I checked some other books. Most didn't have it, but a lot in this genre did - they're "wee old women" books (romances set in wartime Britain etc). Lots of underlined 7s. The woman who pointed it out shrugged and went on her way, "just thought you should know".

My manager came back from doing arts and crafts with some of the kids and I decide to tell her about the serial killer in the library.
And that’s how I found out that a lot of our elderly clientele have secret codes to mark which books they’ve read before.

Our computers do it automatically but many have been doing it since before that was possible, so Esther might underline page 7, while Anne might draw a little star on the last page, and Fred might put an “f” on the title page. Then when they pick it up, they can check!

It’s quite clever really but now I’m dying to just underline page 7 of every new wee old women book we get in.

So, good news: there’s not a serial killer in the library whose MO include the number 7 and wartime romances. Bad news: people are defacing books rather than just asking us to scan them (smiling face with smiling eyes)

I'm now concerned that the amount of people enjoying this thread means there's going to be a new spate of readers using secret codes - apologies to librarians everywhere!
(although, in truth, I find it hard to be annoyed about it - better than torn pages and felt pen graffiti!)

(Also, I am new to the library job, hence why I hadn't seen it before! The library and our customers are great though (smiling face with smiling eyes))

Just had another victim of the page 7 vandal returned!!!
(Now checking every book that looks like it might be their taste...)

This is such an interesting little story including some cultural anthropology.

❤️ hmvanderhart tweet My 3yrold thinks all people looking at their phone are reading poems.

Liked a tweet by Hannah VanderHart Hannah VanderHart (Twitter)

👓 For Two Months, I Got My News From Print Newspapers. Here’s What I Learned. | New York Times

Read For Two Months, I Got My News From Print Newspapers. Here’s What I Learned. by Farhad Manjoo (nytimes.com)
Our tech columnist tried to skip digital news for a while. His old-school experiment led to three main conclusions.

A somewhat link-baity headline, but overall a nice little article with some generally solid advice. I always thought that even the daily paper was at too quick a pace and would much prefer a weekly or monthly magazine that does a solid recap of all the big stories and things one ought to know, that way the stories had had some time to simmer and all the details had time to come out. Kind of like reading longer form non-fiction of periods of history, just done on a somewhat shorter timescale.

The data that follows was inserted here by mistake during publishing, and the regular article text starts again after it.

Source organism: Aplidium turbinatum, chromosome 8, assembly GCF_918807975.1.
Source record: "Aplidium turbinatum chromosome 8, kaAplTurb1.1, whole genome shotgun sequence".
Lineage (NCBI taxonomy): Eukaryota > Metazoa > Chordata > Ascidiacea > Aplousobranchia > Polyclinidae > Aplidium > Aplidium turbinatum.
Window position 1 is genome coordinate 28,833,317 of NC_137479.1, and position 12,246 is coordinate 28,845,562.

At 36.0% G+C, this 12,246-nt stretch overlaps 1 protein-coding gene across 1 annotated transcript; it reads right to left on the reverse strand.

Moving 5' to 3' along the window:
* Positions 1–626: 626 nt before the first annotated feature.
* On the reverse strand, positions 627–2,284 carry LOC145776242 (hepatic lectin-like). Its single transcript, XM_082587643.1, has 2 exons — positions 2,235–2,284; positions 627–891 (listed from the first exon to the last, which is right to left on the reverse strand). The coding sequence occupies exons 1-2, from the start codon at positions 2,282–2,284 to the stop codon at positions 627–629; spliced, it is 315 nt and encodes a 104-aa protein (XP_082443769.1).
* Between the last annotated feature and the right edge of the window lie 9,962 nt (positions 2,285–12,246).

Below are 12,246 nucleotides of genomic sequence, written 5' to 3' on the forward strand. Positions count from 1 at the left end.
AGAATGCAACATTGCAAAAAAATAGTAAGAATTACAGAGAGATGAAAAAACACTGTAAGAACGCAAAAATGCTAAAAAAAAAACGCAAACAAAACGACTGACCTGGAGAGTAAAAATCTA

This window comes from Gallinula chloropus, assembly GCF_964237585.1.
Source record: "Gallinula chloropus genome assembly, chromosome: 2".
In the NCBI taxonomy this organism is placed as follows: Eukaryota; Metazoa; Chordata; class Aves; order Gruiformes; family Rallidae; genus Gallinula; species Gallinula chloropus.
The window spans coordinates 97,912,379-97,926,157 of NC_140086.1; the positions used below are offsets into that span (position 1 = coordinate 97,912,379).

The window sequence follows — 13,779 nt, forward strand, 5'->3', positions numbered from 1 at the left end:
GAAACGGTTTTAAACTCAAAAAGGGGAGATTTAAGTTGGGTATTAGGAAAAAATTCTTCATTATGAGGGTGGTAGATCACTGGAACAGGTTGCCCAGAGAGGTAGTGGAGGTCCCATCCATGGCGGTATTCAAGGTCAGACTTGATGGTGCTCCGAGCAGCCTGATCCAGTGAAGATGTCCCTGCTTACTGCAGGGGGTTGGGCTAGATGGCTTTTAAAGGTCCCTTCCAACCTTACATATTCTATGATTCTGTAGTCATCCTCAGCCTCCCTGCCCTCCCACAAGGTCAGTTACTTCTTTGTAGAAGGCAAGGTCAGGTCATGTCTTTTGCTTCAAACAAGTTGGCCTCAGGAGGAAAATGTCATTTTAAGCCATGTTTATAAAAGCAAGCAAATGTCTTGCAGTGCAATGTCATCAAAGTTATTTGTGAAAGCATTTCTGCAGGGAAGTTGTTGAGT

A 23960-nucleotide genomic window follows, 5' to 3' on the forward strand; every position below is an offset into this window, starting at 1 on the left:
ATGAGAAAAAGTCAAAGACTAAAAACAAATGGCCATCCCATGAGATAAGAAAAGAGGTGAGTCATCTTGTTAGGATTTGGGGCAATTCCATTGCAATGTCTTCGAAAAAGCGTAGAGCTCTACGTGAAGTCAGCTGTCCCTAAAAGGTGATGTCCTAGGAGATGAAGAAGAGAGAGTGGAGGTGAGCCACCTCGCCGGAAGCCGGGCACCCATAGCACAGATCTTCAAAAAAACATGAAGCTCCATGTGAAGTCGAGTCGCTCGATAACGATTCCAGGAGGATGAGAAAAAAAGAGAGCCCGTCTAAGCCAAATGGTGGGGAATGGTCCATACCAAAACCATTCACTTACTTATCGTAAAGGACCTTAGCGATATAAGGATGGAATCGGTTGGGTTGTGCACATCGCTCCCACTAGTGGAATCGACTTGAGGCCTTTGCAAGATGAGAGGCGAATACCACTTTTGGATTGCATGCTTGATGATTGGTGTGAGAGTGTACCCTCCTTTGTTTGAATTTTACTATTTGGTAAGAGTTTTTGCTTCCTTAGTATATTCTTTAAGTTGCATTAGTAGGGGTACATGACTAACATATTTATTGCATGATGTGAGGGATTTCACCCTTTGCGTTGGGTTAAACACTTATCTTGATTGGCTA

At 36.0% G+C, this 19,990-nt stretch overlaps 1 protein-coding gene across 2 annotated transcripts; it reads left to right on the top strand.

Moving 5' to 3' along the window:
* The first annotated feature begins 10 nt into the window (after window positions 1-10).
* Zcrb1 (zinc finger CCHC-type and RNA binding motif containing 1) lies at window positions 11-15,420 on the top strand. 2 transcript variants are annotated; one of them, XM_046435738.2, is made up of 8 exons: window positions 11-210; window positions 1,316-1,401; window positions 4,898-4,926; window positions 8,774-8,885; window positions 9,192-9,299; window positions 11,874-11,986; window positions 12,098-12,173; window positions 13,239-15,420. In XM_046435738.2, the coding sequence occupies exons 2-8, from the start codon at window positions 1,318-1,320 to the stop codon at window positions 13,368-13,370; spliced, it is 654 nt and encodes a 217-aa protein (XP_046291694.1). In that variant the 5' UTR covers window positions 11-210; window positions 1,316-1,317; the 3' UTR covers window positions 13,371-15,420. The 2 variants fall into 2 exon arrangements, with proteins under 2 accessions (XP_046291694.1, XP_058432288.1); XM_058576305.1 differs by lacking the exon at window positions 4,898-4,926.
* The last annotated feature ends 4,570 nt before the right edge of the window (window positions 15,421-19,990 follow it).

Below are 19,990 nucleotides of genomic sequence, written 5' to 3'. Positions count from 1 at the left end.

🔖 Gentle Reader – Read Match Discover

Bookmarked Gentle Reader (gentlereader.com)
Gentle Reader gives you the freshest content in an easy-to-read format with no clutter and no ads. Add your favourite websites and Twitter accounts or discover new articles by exploring what other readers are bookmarking based on your interests. That way you can save time and hassle by efficiently combining RSS feeds, Twitter feeds, bookmarking and read-later services all in one app. What's more you have complete control over if, when, and how you discover new information with our unique matching function.

This is an interesting looking app. Sadly no Android version yet, so I’m taking a peek at it on the web. An interesting melange of features, but certainly not perfect for my needs yet. Has some interesting discovery type tools, but I’ll need to dig in further to test these out.

One of their default feeds, while solid, appears to only allow a synopsis sentence or two instead of the full feed, so it’s not the best example for the site to feature.

👓 Can’t Get Your News From Facebook Anymore? Try These 6 Apps | Wired

Read Can't Get Your News From Facebook Anymore? Try These 6 Apps by Josie Colt (WIRED)
Now that the social network is changing what shows up in your feed, you’ll have to go elsewhere for current news.

I’ll particularly agree with how good I find Nuzzel to be, though I will say that I do take heavy advantage of a variety of highly curated Twitter lists which I’m sure helps the algorithm for the quality of news I get back out of the system.

I would prefer more transparency about how those that use algorithms are doing so.

Some of these don’t amount to much more than glorified RSS feed readers, and I’m shocked that the state of the art of the area isn’t much further along than it was a decade ago.

👓 Owning my Online Reading Status Updates | Boffo Socko

Read Owning my Online Reading Status Updates by Chris AldrichChris Aldrich (BoffoSocko)
As of October 30, 2016, I’ve slowly but surely begun posting what I’m actively reading online to my blog. I’ve refined the process a bit in the last couple of weeks, and am becoming relatively happy with the overall output. For those interested, below is the general process/workflow I’m usi...

GoodReads 2017 Reading Challenge: 42 Books

I want to read at least 42 books this year.

I totally fell down on the job last year (compared to my goal), but I did read a lot of additional material online instead and lot of what I did read, (but didn’t necessarily finish toward my goal) was of a highly dense/technical nature. We’ll do better this year.

Chris Aldrich is reading “Personal Statistics from 3 Months of Internet Reading”

Read Personal Statistics from 3 Months of Internet Reading (Medium)
In the interests of cool data, I’ve collected information about every single piece of content I read on the internet (and some of the…